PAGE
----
5) Eating right
I know what I should be eating. I'm not a nutritionist, but I do understand what your body needs to be healthy. The building blocks for great skin (my passion) are the same as for a healthy body - it's health on a cellular level. The Bestow Beauty products I use in my salon are about treating your skin from within. Using the Bestow Beauty Oil (my internal moisturiser) and Beauty from Beneath tablets (multi-vitamin) has been great for my overall health. They also have this amazing Be Cleansed powder which detoxifies. It has definitely helped with my gut health.
You probably read about my mental recovery already, but if you didn't you can read it here. It took me a long time to admit that I needed to see someone. It was in February this year when I realised that my down days weren't getting any less or any easier and that maybe I didn't have all the tools I needed to cope. Turns out I was right. I'm doing a lot of good things - eating better, exercising, writing etc but what I didn't understand was that I was making myself feel worse for being frustrated at how long my recovery was taking. I didn't realise that my subsconscious was so much in control of my emotions, that the tight stressed feeling I was having was normal and was something that needed time and a few strategies to get through. My psychologist has not only given me insight into what's physically happening in my brain, but she's given me tools to help to re-programme my brain. She also validates my emotions, is encouraging and supportive. Sure, we don't really have the money for these sessions, but as Nick says, we actually can't afford for me NOT to go. If I don't get better, our whole family is broken.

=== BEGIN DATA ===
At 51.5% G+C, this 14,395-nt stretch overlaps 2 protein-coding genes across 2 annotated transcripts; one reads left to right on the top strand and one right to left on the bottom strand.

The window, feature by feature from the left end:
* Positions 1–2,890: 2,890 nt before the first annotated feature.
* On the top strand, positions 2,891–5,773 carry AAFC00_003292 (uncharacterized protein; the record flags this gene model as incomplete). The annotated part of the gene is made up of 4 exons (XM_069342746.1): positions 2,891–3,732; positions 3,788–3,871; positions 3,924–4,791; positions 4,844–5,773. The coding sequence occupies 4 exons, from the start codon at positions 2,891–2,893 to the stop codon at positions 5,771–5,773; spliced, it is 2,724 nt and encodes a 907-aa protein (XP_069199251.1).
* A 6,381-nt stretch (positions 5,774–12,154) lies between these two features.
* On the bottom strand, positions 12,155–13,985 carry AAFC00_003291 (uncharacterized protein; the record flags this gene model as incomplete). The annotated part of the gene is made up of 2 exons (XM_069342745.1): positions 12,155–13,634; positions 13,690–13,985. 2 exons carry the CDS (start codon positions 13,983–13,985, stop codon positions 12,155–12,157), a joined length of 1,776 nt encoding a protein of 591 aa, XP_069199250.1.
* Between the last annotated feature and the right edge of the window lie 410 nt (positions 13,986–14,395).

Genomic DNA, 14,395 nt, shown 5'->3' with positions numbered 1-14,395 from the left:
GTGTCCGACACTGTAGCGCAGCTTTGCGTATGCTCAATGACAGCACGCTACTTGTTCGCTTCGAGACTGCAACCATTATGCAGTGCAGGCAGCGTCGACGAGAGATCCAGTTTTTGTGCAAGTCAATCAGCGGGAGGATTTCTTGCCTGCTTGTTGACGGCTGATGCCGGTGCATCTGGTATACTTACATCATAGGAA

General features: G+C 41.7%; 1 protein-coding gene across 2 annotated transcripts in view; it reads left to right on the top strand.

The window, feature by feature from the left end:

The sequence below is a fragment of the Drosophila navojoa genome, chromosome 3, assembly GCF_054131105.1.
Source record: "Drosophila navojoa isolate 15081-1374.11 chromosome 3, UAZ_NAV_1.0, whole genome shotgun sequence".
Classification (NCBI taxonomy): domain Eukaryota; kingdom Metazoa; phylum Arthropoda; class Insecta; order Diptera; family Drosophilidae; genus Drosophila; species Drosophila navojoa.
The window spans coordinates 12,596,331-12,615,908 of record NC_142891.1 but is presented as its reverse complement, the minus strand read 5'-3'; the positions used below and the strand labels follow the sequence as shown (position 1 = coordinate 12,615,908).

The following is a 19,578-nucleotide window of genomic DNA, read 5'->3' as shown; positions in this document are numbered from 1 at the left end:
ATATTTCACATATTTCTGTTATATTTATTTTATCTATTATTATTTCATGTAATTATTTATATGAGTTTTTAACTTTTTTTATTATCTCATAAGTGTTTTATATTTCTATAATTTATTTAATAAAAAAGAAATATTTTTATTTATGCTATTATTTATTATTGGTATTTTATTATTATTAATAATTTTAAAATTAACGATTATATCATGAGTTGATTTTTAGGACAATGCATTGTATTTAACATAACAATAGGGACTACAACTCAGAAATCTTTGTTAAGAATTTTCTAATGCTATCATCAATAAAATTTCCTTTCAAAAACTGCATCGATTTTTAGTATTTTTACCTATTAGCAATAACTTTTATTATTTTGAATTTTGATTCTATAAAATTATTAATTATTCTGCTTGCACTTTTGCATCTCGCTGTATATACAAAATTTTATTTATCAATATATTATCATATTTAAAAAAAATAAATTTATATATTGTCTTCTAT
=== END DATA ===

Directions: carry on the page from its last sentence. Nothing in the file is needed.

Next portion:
7) This blog
Writing about our journey has been cathartic. Emotional. Overwhelming. But largely positive. By sharing our journey and connecting with people I've been able to re-frame some of my traumatic experiences. I think this is because I feel that sharing my journey has some purpose. Not to wallow in my hardships but to acknowledge them. Educate people. Support people. If I reach one person that connects with one of our posts then it's been worth it.
8) Mindful Meditation
This has been one of the best things for my mental state. If you didn't read my post about my psychological preparation for surgery using mindful meditation, you can read it here. I have used a combination of the Headspace App & You Tube to find 10-15 minute meditations like this one, mainly body scans, that help me to relax my mental state and better deal with my anxiety. If I do this every day I find I am a much calmer, more centred person.
So there you have it - my coping strategies. They're not perfect, I know. They won't fix everything - in some ways every day is still a struggle - but for me, they helped. Maybe they'll help you, or maybe they'll give you some ideas of what might help you. Maybe they'll just let you know that it's OK to not cope for a little bit, and that you will eventually cope again, even if it doesn't feel like it just now.
We are a family of 3. This blog is the story of how we almost became 4, why we didn’t, and what we are doing to recover from that experience.